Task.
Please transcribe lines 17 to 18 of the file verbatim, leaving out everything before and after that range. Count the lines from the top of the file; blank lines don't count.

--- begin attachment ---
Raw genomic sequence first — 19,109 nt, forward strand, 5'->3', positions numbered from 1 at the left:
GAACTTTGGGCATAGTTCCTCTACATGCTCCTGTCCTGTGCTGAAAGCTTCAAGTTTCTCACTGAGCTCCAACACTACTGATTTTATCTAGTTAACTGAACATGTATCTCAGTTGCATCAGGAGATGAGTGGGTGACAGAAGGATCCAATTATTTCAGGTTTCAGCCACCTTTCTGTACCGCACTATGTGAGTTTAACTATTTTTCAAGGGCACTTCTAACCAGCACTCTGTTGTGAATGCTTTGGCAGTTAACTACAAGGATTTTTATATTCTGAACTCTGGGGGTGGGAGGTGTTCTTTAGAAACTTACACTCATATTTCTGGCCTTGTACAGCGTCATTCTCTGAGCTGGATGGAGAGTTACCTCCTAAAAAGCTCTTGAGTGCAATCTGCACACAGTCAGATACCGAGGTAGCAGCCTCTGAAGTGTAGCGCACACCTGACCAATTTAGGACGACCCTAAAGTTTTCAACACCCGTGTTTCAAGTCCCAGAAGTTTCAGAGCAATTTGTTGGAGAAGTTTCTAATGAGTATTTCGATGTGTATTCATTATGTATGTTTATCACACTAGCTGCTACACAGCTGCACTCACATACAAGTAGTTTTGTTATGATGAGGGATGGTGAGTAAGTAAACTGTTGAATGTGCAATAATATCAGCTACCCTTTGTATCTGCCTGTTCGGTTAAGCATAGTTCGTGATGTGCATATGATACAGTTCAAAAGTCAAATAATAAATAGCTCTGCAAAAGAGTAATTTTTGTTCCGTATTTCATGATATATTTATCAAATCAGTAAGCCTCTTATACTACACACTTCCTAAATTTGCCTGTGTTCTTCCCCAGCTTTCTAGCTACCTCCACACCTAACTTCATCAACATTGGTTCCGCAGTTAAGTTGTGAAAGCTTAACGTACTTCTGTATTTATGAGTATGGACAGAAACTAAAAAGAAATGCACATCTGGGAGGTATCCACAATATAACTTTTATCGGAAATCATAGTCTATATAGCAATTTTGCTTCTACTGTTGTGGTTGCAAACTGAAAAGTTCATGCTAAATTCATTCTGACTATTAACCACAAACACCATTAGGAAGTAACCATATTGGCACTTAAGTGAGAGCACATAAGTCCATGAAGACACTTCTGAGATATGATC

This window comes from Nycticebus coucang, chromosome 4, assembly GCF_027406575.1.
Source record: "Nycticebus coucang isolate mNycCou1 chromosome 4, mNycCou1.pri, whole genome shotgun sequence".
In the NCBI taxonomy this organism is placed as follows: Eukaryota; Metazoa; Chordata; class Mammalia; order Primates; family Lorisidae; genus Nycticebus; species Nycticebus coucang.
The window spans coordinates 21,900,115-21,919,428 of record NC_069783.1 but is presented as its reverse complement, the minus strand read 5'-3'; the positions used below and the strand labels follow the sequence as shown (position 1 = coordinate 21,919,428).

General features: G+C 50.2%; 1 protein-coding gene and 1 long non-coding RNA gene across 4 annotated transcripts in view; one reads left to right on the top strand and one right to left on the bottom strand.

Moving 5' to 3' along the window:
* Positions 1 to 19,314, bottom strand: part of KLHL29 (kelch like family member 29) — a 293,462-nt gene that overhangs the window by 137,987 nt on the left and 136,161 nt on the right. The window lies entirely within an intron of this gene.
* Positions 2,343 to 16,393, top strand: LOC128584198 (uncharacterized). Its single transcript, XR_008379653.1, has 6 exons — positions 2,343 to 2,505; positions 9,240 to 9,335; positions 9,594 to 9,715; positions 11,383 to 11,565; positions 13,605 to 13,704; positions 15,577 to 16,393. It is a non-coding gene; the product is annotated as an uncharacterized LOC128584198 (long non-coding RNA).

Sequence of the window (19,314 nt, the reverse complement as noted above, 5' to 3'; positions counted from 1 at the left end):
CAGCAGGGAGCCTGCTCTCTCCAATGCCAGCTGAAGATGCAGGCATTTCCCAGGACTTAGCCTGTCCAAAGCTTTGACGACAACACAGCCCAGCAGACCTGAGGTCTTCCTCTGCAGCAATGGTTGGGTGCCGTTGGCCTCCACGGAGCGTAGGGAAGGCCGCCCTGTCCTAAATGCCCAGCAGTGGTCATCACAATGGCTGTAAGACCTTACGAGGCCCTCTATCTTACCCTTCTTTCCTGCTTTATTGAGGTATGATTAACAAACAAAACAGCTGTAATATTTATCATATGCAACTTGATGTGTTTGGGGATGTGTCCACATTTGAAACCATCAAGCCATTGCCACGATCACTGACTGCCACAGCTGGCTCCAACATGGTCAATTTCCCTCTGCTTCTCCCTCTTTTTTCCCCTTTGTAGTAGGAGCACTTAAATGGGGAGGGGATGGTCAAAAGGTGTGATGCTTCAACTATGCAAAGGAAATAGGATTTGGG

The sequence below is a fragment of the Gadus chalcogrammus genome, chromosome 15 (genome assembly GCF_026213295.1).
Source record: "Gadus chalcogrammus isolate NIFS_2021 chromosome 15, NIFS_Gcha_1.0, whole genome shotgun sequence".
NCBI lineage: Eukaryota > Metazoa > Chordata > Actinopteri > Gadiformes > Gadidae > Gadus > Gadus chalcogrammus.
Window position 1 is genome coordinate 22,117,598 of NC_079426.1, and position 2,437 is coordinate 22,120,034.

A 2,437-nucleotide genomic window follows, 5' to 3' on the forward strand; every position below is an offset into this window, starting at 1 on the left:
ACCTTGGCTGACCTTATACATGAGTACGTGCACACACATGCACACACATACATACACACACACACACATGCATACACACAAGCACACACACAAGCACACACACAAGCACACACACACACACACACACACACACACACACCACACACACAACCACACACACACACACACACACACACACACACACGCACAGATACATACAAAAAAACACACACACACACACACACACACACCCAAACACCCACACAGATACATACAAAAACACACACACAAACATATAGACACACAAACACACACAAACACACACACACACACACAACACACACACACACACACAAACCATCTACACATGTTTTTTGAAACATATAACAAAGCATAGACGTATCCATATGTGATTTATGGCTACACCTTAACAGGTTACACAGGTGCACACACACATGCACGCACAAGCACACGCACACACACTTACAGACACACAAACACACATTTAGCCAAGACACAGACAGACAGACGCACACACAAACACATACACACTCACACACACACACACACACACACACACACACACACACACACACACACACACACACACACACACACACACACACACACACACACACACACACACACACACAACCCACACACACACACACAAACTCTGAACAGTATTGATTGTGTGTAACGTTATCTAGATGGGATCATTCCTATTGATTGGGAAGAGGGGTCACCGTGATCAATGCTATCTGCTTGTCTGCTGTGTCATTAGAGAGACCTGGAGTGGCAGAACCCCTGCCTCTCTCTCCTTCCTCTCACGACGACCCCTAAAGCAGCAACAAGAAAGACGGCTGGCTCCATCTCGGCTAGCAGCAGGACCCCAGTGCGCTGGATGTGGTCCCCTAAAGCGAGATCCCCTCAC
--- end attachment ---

A 2,437-nucleotide genomic window follows, 5' to 3' on the forward strand; every position below is an offset into this window, starting at 1 on the left:
ACCTTGGCTGACCTTATACATGAGTACGTGCACACACATGCACACACATACATACACACACACACACATGCATACACACAAGCACACACACAAGCACACACACAAGCACACACACACACACACACACACACACACACACCACACACACAACCACACACACACACACACACACACACACACACACGCACAGATACATACAAAAAAACACACACACACACACACACACACACCCAAACACCCACACAGATACATACAAAAACACACACACAAACATATAGACACACAAACACACACAAACACACACACACACACACAACACACACACACACACACAAACCATCTACACATGTTTTTTGAAACATATAACAAAGCATAGACGTATCCATATGTGATTTATGGCTACACCTTAACAGGTTACACAGGTGCACACACACATGCACGCACAAGCACACGCACACACACTTACAGACACACAAACACACATTTAGCCAAGACACAGACAGACAGACGCACACACAAACACATACACACTCACACACACACACACACACACACACACACACACACACACACACACACACACACACACACACACACACACACACACACACACACACACACACACACACACAACCCACACACACACACACAAACTCTGAACAGTATTGATTGTGTGTAACGTTATCTAGATGGGATCATTCCTATTGATTGGGAAGAGGGGTCACCGTGATCAATGCTATCTGCTTGTCTGCTGTGTCATTAGAGAGACCTGGAGTGGCAGAACCCCTGCCTCTCTCTCCTTCCTCTCACGACGACCCCTAAAGCAGCAACAAGAAAGACGGCTGGCTCCATCTCGGCTAGCAGCAGGACCCCAGTGCGCTGGATGTGGTCCCCTAAAGCGAGATCCCCTCAC